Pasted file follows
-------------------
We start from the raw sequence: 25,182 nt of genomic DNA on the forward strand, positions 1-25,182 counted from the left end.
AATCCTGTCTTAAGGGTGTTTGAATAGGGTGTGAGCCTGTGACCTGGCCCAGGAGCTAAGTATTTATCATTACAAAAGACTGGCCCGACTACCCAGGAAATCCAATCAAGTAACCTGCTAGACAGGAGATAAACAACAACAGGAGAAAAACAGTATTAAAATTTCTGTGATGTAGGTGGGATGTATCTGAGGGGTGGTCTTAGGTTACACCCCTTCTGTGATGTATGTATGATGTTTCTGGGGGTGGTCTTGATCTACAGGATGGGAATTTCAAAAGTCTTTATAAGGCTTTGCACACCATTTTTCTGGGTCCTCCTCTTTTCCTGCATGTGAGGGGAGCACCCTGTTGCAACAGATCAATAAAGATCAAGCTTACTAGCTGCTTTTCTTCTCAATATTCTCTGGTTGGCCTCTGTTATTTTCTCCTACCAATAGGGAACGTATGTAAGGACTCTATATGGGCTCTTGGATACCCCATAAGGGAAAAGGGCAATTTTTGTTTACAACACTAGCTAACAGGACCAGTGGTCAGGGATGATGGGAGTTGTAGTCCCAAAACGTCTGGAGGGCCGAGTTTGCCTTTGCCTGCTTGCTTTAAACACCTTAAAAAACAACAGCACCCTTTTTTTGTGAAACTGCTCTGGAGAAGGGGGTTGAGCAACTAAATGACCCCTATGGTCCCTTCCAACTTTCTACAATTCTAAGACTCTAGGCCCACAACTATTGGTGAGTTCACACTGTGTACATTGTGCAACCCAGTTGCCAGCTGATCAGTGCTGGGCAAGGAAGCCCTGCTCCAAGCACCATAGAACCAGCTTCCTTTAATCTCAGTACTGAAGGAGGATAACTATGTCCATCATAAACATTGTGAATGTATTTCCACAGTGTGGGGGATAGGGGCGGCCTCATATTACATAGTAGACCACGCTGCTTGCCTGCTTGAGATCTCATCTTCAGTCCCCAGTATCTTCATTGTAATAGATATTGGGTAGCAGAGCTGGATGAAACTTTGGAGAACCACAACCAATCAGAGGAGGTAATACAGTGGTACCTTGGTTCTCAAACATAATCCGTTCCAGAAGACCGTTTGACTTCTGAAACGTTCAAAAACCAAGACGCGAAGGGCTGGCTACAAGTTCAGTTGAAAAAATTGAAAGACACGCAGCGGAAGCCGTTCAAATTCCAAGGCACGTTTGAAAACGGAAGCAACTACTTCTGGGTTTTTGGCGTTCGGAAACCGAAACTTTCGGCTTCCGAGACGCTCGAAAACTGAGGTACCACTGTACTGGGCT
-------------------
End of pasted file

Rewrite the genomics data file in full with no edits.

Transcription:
We start from the raw sequence: 25,182 nt of genomic DNA on the forward strand, positions 1-25,182 counted from the left end.
AATCCTGTCTTAAGGGTGTTTGAATAGGGTGTGAGCCTGTGACCTGGCCCAGGAGCTAAGTATTTATCATTACAAAAGACTGGCCCGACTACCCAGGAAATCCAATCAAGTAACCTGCTAGACAGGAGATAAACAACAACAGGAGAAAAACAGTATTAAAATTTCTGTGATGTAGGTGGGATGTATCTGAGGGGTGGTCTTAGGTTACACCCCTTCTGTGATGTATGTATGATGTTTCTGGGGGTGGTCTTGATCTACAGGATGGGAATTTCAAAAGTCTTTATAAGGCTTTGCACACCATTTTTCTGGGTCCTCCTCTTTTCCTGCATGTGAGGGGAGCACCCTGTTGCAACAGATCAATAAAGATCAAGCTTACTAGCTGCTTTTCTTCTCAATATTCTCTGGTTGGCCTCTGTTATTTTCTCCTACCAATAGGGAACGTATGTAAGGACTCTATATGGGCTCTTGGATACCCCATAAGGGAAAAGGGCAATTTTTGTTTACAACACTAGCTAACAGGACCAGTGGTCAGGGATGATGGGAGTTGTAGTCCCAAAACGTCTGGAGGGCCGAGTTTGCCTTTGCCTGCTTGCTTTAAACACCTTAAAAAACAACAGCACCCTTTTTTTGTGAAACTGCTCTGGAGAAGGGGGTTGAGCAACTAAATGACCCCTATGGTCCCTTCCAACTTTCTACAATTCTAAGACTCTAGGCCCACAACTATTGGTGAGTTCACACTGTGTACATTGTGCAACCCAGTTGCCAGCTGATCAGTGCTGGGCAAGGAAGCCCTGCTCCAAGCACCATAGAACCAGCTTCCTTTAATCTCAGTACTGAAGGAGGATAACTATGTCCATCATAAACATTGTGAATGTATTTCCACAGTGTGGGGGATAGGGGCGGCCTCATATTACATAGTAGACCACGCTGCTTGCCTGCTTGAGATCTCATCTTCAGTCCCCAGTATCTTCATTGTAATAGATATTGGGTAGCAGAGCTGGATGAAACTTTGGAGAACCACAACCAATCAGAGGAGGTAATACAGTGGTACCTTGGTTCTCAAACATAATCCGTTCCAGAAGACCGTTTGACTTCTGAAACGTTCAAAAACCAAGACGCGAAGGGCTGGCTACAAGTTCAGTTGAAAAAATTGAAAGACACGCAGCGGAAGCCGTTCAAATTCCAAGGCACGTTTGAAAACGGAAGCAACTACTTCTGGGTTTTTGGCGTTCGGAAACCGAAACTTTCGGCTTCCGAGACGCTCGAAAACTGAGGTACCACTGTACTGGGCT